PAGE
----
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R.G. Morin writes a weekly column for We Love Soaps, "Telenovela Watch: A weekly look at the world of telenovelas for non-Spanish speakers." For feedback or questions, you can email R.G. Morin at [email protected].


  1. Thanks for writing this column - I have been watching american soaps all my life but never knew much about these telenovelas which are now so much more vibrant and popular than their US cousins.

  2. Just want to add I agree with your criticism of RP - my favorite characters are the students. I don't like seeing the show push them into the background!

  3. Relaciones Peligrosos was on the right track, now I feel that they are writing just for the sake of writing. The bully stories with Cassius was real, the Haitian immigrant father was believable. I totally enjoyed Sophie and Cassius. They drop that story. JP has turned into a manipulator. The only thing that keeps me interested now is Paty and jaoco. Olivia is too smart to compromise her badge with the Mauricio obsession. The writers need to fluff it up.

  4. I agree with most of your critique on Relaciones Peligrosas. I'm still sticking with it, but like other viewers, I was actually more attracted to the interplay of the teenage characters and their stories. In fact, the main Mauricio-Miranda storyline was probably my least favorite. It's now only tolerable because of the attractive interloper, Juan Pablo. I do, however, still find the other two 'adult' stories involving Santiago-Ana and Patty-Joaco entertaining, but am missing the teens.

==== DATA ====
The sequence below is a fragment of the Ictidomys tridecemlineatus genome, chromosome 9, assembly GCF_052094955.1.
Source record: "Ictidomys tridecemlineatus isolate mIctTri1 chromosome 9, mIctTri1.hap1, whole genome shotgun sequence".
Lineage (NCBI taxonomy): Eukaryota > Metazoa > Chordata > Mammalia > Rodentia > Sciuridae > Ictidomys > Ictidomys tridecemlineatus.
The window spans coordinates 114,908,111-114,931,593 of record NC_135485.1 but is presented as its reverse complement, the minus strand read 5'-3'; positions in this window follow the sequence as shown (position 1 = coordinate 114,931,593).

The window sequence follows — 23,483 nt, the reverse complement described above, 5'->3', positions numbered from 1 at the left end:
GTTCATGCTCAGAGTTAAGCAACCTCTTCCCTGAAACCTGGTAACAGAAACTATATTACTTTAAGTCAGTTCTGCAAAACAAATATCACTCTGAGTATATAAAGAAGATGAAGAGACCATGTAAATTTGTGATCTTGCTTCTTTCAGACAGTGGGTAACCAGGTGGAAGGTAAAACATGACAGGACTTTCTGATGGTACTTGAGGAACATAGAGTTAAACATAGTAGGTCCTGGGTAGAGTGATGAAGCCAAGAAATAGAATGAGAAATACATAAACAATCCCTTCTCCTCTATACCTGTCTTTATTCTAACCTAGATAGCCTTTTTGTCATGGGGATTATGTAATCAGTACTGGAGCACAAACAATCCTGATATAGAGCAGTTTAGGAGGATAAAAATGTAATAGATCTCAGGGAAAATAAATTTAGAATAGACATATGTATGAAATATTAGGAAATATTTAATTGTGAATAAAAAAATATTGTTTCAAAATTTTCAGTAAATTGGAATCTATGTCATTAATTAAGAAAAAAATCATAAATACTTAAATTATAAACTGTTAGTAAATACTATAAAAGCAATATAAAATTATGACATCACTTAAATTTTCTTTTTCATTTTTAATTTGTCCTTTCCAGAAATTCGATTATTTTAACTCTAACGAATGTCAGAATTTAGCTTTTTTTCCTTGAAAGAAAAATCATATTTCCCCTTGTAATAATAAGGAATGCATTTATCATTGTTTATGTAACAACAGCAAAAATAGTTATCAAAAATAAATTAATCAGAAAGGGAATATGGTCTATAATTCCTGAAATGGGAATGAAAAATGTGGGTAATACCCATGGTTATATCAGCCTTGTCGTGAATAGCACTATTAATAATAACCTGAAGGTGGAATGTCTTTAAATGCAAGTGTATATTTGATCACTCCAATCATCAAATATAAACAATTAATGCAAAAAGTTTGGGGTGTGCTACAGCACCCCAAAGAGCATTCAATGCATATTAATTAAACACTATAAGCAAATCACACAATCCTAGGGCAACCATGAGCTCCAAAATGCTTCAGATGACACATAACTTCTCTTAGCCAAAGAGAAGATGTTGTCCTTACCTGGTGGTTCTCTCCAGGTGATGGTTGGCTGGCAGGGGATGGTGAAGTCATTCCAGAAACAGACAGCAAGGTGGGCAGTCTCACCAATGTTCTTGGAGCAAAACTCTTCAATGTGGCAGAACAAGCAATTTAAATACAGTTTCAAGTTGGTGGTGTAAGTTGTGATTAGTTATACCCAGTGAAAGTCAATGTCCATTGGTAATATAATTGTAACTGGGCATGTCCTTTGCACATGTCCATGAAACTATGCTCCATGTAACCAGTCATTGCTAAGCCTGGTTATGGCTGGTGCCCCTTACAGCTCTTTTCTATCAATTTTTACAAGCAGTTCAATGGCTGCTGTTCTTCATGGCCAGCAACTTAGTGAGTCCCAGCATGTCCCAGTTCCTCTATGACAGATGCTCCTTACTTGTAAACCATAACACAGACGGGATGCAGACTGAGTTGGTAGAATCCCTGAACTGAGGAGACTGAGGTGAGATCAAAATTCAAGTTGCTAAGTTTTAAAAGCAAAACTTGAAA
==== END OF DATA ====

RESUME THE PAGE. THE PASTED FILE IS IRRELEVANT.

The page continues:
But as far as ratings, I would also suggest that at least some of RP's drop can be attributed to its now two faltering lead-ins, Una Maid en Manhattan and Corazon Valiente. I see that, back in March, one can find broadcast dates where both Una Maid (8pm) and Corazon Valiente (9pm) were pulling in 1.7 million viewers. I haven't done the math, but I would guess they were usually averaging something like 1.5 and 1.6 million back then. But within the last month, they've both fallen as well, and during the week of April 16-20, Una Maid's average was only about 1.3 million and Corazon Valiente's was down to a 1.14 million average. So, I'd say the 10pm RP is obviously going to take a hit from these drops, because the "lead-in phenomenon" typically has some affect on performance.

    Also, if possible, could you further expand on the ability or at least the process of how changes to a telenovela are made mid-stream. Since these shows have something of a pre-determined beginning and end (unlike American soaps), with a set broadcast schedule, exactly how much lead time or ''change time'' to adjust story mid-course do they typically have to work with? I've heard about this happening before, so am curious. Are they frantically re-writing scripts, or even re-shooting episodes? ... or do they always take a more wait-and-see type approach allowing for change-time? It would seem like with the Mauricio-Miranda story they're really trying to pad things with the emergence of this whole Mexican drug cartel.

    Thank you for your interesting perspective on the genre.

  5. Fisica o Quimica made an outstanding effort at pushing the envelope in many areas, and the relationship with David and Fer was (although at times painfully, annoyingly immature) quite well-developed for a soap. It's sad that Relaciones Peligrosas retreated. Maybe at some point in the future, Telemundo will realize that what's safe and boring isn't going to attack a big audience.